Posted on Wednesday, May 9, 2012 by Peter Knego
Join Peter Knego for part four of his latest trek aboard Great American Steamboat Company’s grand steamboat AMERICAN QUEEN for a visit to the charming hamlet of Madison, Indiana.
All photos by and copyright Peter Knego 2012 unless otherwise noted.
Thursday, May 3, 2012
Our last full day on the “Grace Boat” AMERICAN QUEEN found us berthed in the charming hamlet of Madison, Indiana. We grabbed some of that Starbucks coffee in the Front Porch and hopped on the Steamcoach for a ride into its downtown area, designated the largest contiguous National Historic Landmark in the United States.
We hopped off at the 1844-built Lanier Mansion, located between Main Street and the Ohio Riverfront.
From there, we walked a few short blocks to the Broadway Fountain, which lies in the shadows of the 1873-built Trinity United Methodist Church, one of the tallest structures in the region. The copper fountain dates from 1886 and has been restored in recent years, with a little help from a very special lady.
Irene Dunne, one of the class acts of American cinema and star of films such as “The Awful Truth”, “Penny Serenade”, “I Remember Mama” and “Lady In A Jam”, was born in Madison. Until her death in 1990, she had done much to raise awareness of and support her home town. They have not forgotten her.
Madison’s Main Street is the quintessential river town main street. If it were a Hollywood set, it would be deemed “too quaint” to be real but it is the real thing. The 1958 Shirley MacLaine, Frank Sinatra and Dean Martin film, “Some Came Running” was shot here. Not much has changed since then.
The only good thing about our early departure from beautiful Madison was that it did give us one last afternoon to enjoy the Ohio River from the perspective of AMERICAN QUEEN.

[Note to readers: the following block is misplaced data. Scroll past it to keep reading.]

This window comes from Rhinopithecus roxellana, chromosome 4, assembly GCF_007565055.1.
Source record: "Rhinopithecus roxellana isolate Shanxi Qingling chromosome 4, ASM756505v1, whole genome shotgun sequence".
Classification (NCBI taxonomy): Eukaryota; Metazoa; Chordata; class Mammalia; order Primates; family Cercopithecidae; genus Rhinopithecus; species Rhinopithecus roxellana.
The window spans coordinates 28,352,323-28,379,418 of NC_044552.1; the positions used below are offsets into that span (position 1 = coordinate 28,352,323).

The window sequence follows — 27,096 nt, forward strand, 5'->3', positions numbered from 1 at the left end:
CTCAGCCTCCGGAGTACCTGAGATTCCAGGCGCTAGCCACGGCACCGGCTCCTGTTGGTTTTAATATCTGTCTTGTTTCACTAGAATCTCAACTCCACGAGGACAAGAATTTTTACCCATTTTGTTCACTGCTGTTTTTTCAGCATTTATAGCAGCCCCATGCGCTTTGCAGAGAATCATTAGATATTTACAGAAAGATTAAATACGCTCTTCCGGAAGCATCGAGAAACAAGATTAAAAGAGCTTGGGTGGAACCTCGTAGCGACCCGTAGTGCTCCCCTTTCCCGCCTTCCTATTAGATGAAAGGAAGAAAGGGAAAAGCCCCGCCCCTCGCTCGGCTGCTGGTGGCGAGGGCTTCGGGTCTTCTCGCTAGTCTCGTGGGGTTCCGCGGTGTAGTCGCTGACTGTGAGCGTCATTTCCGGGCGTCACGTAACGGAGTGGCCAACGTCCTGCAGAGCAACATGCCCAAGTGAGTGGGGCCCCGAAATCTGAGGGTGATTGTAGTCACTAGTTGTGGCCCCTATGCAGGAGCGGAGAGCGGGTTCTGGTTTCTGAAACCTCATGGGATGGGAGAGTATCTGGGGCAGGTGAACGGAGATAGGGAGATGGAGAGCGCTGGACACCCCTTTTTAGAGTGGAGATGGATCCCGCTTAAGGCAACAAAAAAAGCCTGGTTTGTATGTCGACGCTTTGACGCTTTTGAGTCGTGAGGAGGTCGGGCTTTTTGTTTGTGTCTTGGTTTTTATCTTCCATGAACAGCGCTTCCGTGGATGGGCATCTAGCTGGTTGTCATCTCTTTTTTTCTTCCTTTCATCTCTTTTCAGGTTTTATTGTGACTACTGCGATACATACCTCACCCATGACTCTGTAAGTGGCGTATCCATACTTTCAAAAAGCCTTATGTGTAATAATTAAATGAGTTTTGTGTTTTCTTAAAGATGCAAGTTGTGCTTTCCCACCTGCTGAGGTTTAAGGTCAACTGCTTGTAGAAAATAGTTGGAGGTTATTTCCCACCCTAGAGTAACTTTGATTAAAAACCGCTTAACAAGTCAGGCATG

It’s hard to believe this entire mode of travel almost came to an end.
Although he is no Rosalinda de Leon (but who is?), Travis Vasconcelos serenaded with one last calliope concerto as the sun began to dip in our wake.
One last workout, more promenading, visiting with friends at the rail, dinner in the J.M. White and the “Victory Canteen” show in the Grand Saloon ensued before the necessity of packing reared its ugly head and reminded us that the “real world” awaited.
Friday, May 4, 2012
The sun would soon rise over Cincinnati, a wondrous city when seen from the perspective of the Ohio River.
Behind us, the Roebling Bridge, named for its architect and likewise builder of the Brooklyn Bridge, beckoned from a netherworld that was neither night nor day.
And as we shoveled ourselves into a cab headed for the Covington, Kentucky Airport across the river, I had to take one last shot of the AMERICAN QUEEN.
Yes, she really, really is back!
End Of Grace Under Steam Sea Treks…
Very special thanks: Martin Cox, Nora Farrell, Mary Ferlin, Mike Hicks, Christopher Kyte, Tim Rubacky,